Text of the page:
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12.6: Conclusion and Hominin Species Summary

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    Modern Homo sapiens is the species that took the hominin lifestyle the furthest to become the only living member of that lineage. The largest factor that allowed us to persist while other hominins went extinct was likely our advanced ability to culturally adapt to a wide variety of environments. Our species, with its skeletal and behavioral traits, was well-suited to be generalist-specialists who successfully foraged across most of the world’s environments. The biological basis of this adaptation was our reorganized brain that facilitated innovation in cultural adaptations and intelligence for leveraging our social ties and finding ways to acquire resources from the environment. As the brain’s ability increased, it shaped the skull by reducing the evolutionary pressure to have large teeth and robust cranial bones to produce the modern Homo sapiens face.

    Our ability to be generalist-specialists is seen in the geographical range that modern Homo sapiens covered in 300,000 years. In Africa, our species formed from multiregional gene flow that loosely connected archaic humans across the continent. People then expanded out to the rest of the continental Eurasia and even further to the Americas.

    For most of our species’s existence, foraging was the general subsistence strategy within which people specialized to culturally adapt to their local environment. With omnivorousness and mobility, people found ways to extract and process resources, shaping the environment in return. When resource uncertainty hit the species, people around the world focused on agriculture to have a firmer control of sustenance. The new strategy shifted human history toward exponential growth and innovation, leading to our high dependence on cultural adaptations today.

    While a cohesive image of our species has formed in recent years, there is still much to learn about our past. The work of many driven researchers shows that there are amazing new discoveries made all the time that refine our knowledge of human evolution. Technological innovations such as DNA analysis enable scientists to approach lingering questions from new angles. The answers we get allow us to ask even more insightful questions that will lead us to the next revelation. Like the pink limestone strata at Jebel Irhoud, previous effort has taken us so far and you are now ready to see what the next layer of discovery holds.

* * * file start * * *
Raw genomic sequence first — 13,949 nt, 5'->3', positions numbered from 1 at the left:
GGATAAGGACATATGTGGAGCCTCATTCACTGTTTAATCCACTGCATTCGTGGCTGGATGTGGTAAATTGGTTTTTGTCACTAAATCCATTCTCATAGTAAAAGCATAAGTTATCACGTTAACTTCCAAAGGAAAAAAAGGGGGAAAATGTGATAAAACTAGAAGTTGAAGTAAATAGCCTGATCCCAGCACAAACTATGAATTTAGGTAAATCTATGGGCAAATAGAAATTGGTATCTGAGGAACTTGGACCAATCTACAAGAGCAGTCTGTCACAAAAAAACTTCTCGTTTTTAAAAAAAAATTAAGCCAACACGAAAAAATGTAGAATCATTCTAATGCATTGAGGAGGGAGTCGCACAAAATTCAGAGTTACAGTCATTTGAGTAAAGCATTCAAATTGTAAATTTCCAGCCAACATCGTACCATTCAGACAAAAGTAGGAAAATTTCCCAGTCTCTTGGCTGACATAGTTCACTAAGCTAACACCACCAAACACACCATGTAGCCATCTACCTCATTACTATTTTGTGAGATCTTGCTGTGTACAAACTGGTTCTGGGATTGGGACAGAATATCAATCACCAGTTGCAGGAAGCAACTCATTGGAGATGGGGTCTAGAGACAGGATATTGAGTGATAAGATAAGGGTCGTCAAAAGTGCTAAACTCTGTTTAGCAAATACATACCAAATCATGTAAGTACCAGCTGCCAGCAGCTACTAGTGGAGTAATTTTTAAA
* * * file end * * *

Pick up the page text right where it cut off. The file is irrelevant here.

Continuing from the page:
Hominin Species Summary

    Hominin Modern Homo sapiens
    Dates 315,000 years ago to present
    Region(s) Starting in Africa, then expanding around the world
    Famous discoveries Cro-Magnon individuals, discovered 1868 in Dordogne, France. Otzi the Ice Man, discovered 1991 in the Alps between Austria and Italy. Kennewick man, discovered 1996 in Washington state.
    Brain size 1400 cc average
    Dentition Extremely small with short cusps.
    Cranial features An extremely globular brain case and gracile features throughout the cranium. The mandibular symphysis forms a chin at the anterior-most point.
    Postcranial features Gracile skeleton adapted for efficient bipedal locomotion at the expense of the muscular strength of most other large primates.
    Culture Extremely extensive and varied culture with many spoken and written languages. Art is ubiquitous. Technology is broad in complexity and impact on the environment.
    Other The only living hominin. Chimpanzees and bonobos are the closest living relatives.

    This page titled 12.6: Conclusion and Hominin Species Summary is shared under a CC BY-NC 4.0 license and was authored, remixed, and/or curated by Keith Chan (Society for Anthropology in Community Colleges) via source content that was edited to the style and standards of the LibreTexts platform; a detailed edit history is available upon request.